About That School of Dreams
Christine Diane Allen
Letter to H.C.*
You were right; I’m not ready
to look upon the face of God—
nor will I ever be.
Instead I live, I eat, and
right again, I desire
the hurt that led me to you.
Would it be a small nontruth
to open you up and turn the page?
It’s not polite of me, I know,
but I imagine you naked. (Clothes
might complicate, clothes might question,
might impede my speculation.) You look like—
You look like an S.
You look like
an A, your hands on your hips.
You look almost like the woman
fighting for my young severed—
Wearer of dresses:
you look lovely in the morning
your hair tangled like the October
grape vines woven thick through
the chain-link fence separating
my backyard from the high school’s.
Your eyes sharp or closed—
I am not ready to look upon you
behind the wall behind the mirror. I forbid it.
I forbid the knowledge you impart,
I forbid the parting of the lips,
the soft hairy legs—
May I say
you surged life into me and it hurts.
It swelled me up. My flesh, waterlogged—
I am far too full, drowning
under this small non—
Pleasure forgets the many
that come to mind, that come
to fingers, that point to one.
Some arbitrary point really
let me loose at one time
and it was the you
in me that turned right
at the word, and right again
and again, right again, line by
line, the index tracing ear
lobe, hair line, neck vein, breast
bone, tracing me back, back
to the button I left behind.
It waited there. Subject on/to/in
subject. Ambiguity worn thin,
a tasteless mass of truthless-telling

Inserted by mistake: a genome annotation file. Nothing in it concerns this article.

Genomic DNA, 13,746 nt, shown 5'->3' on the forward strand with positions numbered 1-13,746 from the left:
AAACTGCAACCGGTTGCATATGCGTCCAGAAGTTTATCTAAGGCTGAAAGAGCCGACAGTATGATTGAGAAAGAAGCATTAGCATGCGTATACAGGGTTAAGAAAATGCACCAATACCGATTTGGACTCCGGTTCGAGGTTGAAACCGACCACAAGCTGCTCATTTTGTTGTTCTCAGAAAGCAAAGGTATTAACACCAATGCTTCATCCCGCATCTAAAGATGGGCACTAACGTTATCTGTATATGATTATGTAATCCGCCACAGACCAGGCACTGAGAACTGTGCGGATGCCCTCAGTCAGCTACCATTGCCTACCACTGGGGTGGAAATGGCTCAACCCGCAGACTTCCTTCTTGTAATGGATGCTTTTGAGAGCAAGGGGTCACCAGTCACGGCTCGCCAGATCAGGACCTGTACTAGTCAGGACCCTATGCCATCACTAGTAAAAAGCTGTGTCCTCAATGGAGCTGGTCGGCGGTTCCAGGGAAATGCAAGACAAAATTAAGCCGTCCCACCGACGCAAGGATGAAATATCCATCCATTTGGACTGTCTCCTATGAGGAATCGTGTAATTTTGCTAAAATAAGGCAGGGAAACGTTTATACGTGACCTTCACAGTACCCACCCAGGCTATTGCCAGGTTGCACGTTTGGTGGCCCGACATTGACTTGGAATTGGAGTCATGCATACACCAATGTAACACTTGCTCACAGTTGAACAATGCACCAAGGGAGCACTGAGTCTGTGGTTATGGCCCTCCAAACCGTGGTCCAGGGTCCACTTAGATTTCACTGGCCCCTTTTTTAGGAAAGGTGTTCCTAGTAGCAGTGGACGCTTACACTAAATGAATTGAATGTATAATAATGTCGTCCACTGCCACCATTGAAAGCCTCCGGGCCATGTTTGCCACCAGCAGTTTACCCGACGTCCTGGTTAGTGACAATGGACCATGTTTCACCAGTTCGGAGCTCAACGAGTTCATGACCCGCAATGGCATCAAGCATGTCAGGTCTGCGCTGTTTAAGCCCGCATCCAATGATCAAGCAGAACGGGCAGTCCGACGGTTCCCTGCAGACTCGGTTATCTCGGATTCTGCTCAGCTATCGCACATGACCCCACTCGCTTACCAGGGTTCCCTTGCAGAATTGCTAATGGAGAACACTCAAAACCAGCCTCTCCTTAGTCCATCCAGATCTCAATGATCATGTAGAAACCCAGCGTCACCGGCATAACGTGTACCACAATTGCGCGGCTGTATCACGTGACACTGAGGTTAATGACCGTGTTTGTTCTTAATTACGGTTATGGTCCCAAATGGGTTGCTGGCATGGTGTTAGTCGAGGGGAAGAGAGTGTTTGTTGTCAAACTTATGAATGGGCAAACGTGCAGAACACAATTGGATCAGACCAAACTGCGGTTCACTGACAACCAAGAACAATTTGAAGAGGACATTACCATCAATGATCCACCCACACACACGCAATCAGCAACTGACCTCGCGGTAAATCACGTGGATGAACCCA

released, removed, displaced.
It was the you in print
that let me live, and now I fear
it’s the me calling the shots—
infertile, lock-jawed, divested
of the humility that freed me,
that orange tower burning bright
now burnt to the ground, ash only,
impervious to wind and rain yet,
just this side of the great divide.
7. Late March
Pleasure recalls the readiness
that forgets how it got there,
that forgot to ask permission
to stall. Mammary glitch,
memory loss, loss of
keys, keys in the fridge,
heat on high, crows in the corner—
Enter the swan dive, dresses snapping
in the wind like white flags. Still, the canyon
faced of redrock and flash flood
is cool, golden, almost silent
this time of morning.
Once, the sea rushed here
through towers, arcs, needles.
The waves, for a time, were some
thing a thing could count on, drawing
white or red sand out, pushing almost
as much back in. Pale sea shells
rattled the graves of
other sea shells.
lay on sediment
I see you’ve written a book I’ve missed:
Dream I Tell You. I’ll follow you there—
and there and there and there—to which
country of countries? To my country,
my only country, I suppose. To
my own brute, my brutishness, my innocence,
if I have it left. Maybe I’ll catch a glimpse
of days past, of me, the reader,
of you, the poet, of knowing, that lie. I’ll wave
from my butte to yours, shielding
my eyes from the uncompromising desert sun.
I’ll imagine you waving back with both hands,
another scintillating Y,
a dream in finest form.
From Helene Cixous,The Newly Born Woman. “Sorties: Out and Out: Attacks/Ways Out/Forays.” Theory and History of Literature, Volume 24. Minneapolis, London: University of Minnesota Press 1993.
Christine Diane Allen authored The Arc and the Sediment, a novel (Utah State University Press 2007), which won a best-novel competition and best book-length work publication prize from the Utah Arts Council as well as a silver IPPY and honorable mention from the James Jones First Novel Competition. Her short-fiction collection There’s Death in the Balloon won best collection of short fiction and bridesmaid-variety commendations from the Drue Heinz, the St. Lawrence Book Award, and the Lorian Hemingway, among others. Likewise her poetry collection, Multiple Choice Questions, won second place from the Utah Arts Council. She just finished a doctorate in creative writing at the University of Utah, where she got an MFA and later taught writing and finished a hybrid memoir-novel-codex titled Spolia. She has two great daughters and some semi-surly cats. She runs an editing business…sometimes.